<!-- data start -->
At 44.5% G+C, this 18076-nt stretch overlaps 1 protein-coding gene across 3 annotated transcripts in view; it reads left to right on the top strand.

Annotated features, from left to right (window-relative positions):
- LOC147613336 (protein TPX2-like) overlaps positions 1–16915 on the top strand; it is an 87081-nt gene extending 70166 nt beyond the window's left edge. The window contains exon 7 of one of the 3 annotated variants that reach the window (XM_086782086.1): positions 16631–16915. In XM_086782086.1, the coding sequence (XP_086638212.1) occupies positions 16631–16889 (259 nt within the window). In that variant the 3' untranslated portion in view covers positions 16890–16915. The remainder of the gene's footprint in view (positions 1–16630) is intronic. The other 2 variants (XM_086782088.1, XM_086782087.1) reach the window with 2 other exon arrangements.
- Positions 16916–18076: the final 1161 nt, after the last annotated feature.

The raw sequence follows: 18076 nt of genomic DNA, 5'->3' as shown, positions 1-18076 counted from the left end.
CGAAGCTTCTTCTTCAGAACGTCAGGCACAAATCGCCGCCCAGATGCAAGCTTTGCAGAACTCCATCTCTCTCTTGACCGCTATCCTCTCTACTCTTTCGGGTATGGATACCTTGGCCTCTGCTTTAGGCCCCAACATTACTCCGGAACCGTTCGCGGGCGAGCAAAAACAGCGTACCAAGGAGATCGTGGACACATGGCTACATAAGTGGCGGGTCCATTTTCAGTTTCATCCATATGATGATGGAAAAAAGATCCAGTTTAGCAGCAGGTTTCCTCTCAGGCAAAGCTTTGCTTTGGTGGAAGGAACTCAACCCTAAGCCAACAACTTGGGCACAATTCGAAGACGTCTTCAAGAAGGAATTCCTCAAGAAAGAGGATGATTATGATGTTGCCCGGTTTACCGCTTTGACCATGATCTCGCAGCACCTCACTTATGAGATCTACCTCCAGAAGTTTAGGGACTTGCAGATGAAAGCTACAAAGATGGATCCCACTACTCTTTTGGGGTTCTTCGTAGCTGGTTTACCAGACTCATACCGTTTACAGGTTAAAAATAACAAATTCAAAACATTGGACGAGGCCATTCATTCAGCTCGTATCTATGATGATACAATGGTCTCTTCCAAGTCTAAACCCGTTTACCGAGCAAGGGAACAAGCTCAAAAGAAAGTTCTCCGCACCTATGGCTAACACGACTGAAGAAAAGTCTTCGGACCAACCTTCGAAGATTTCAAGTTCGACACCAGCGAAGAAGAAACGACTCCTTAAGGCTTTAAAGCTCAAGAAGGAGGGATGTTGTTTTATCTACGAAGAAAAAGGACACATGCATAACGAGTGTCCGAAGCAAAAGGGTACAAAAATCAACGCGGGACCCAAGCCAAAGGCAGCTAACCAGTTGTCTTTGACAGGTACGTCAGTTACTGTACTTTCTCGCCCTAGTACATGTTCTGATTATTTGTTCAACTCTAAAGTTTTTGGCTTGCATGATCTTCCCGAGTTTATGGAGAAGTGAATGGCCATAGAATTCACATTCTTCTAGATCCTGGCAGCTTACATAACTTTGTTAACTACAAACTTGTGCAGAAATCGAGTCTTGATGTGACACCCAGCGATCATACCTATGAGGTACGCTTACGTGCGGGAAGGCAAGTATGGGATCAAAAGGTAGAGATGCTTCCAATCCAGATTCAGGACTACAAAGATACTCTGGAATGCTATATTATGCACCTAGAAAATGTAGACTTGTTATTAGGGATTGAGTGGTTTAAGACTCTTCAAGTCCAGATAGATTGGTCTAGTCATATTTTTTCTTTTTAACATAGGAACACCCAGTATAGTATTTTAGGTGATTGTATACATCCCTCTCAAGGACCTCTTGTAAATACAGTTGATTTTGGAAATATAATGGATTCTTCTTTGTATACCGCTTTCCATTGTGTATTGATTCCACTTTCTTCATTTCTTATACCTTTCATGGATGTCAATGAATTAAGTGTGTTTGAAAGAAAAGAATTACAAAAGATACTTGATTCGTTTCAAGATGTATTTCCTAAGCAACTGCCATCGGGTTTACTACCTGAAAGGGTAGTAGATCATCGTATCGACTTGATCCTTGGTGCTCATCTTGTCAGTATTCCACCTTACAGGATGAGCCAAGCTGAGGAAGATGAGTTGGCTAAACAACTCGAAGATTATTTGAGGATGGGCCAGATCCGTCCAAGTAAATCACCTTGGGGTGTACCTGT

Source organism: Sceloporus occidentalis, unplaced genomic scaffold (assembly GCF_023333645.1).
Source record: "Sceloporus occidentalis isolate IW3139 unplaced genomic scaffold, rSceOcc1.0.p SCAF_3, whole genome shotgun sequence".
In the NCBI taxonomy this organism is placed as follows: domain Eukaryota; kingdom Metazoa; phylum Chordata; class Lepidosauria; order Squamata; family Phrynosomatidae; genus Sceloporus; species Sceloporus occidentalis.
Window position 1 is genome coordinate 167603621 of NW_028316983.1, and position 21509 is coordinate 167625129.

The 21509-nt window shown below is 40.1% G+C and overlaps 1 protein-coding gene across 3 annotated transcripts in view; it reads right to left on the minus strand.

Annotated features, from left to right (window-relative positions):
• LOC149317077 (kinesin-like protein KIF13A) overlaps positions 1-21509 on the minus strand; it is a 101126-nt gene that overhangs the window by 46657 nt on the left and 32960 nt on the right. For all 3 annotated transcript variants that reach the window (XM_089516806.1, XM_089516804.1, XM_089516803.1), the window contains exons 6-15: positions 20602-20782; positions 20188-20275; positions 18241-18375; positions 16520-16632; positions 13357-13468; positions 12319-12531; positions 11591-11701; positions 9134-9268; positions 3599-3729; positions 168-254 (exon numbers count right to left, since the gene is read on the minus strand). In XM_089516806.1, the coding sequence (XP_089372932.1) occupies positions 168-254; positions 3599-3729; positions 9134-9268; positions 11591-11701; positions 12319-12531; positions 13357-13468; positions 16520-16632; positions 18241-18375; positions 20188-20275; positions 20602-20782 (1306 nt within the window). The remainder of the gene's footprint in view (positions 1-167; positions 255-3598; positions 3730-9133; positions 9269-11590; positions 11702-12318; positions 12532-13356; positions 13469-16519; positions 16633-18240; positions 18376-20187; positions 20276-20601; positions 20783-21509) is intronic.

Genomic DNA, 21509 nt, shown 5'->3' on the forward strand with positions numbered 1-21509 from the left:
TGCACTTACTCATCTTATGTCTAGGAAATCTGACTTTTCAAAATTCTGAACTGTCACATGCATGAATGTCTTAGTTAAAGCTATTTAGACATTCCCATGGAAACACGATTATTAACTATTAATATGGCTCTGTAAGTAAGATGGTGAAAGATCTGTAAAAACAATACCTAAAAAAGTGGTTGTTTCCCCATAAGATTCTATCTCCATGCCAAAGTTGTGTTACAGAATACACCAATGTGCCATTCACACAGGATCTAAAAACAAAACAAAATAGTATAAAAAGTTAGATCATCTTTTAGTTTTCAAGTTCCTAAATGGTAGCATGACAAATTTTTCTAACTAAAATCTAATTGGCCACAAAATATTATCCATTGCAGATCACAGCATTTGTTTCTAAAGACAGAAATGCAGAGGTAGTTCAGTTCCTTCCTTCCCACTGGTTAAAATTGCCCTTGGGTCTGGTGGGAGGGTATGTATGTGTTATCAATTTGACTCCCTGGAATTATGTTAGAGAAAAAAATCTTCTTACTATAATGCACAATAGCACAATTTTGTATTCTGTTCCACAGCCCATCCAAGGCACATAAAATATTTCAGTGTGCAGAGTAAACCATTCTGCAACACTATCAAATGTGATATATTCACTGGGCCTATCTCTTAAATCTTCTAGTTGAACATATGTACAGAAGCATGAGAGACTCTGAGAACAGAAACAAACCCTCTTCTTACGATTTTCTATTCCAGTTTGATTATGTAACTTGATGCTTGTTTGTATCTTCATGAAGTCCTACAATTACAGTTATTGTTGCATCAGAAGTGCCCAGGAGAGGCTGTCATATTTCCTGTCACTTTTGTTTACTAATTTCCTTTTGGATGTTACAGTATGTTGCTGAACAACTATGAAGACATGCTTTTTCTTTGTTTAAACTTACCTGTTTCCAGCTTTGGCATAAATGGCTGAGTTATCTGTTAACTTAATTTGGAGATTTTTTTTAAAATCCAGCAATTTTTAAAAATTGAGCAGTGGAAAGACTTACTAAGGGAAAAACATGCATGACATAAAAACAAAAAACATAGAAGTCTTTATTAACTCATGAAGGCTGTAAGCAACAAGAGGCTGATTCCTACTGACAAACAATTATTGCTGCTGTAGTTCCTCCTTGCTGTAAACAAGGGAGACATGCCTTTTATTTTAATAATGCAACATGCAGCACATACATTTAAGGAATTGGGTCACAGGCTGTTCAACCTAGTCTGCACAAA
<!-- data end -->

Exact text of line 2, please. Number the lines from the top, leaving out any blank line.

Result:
Annotated features, from left to right (window-relative positions):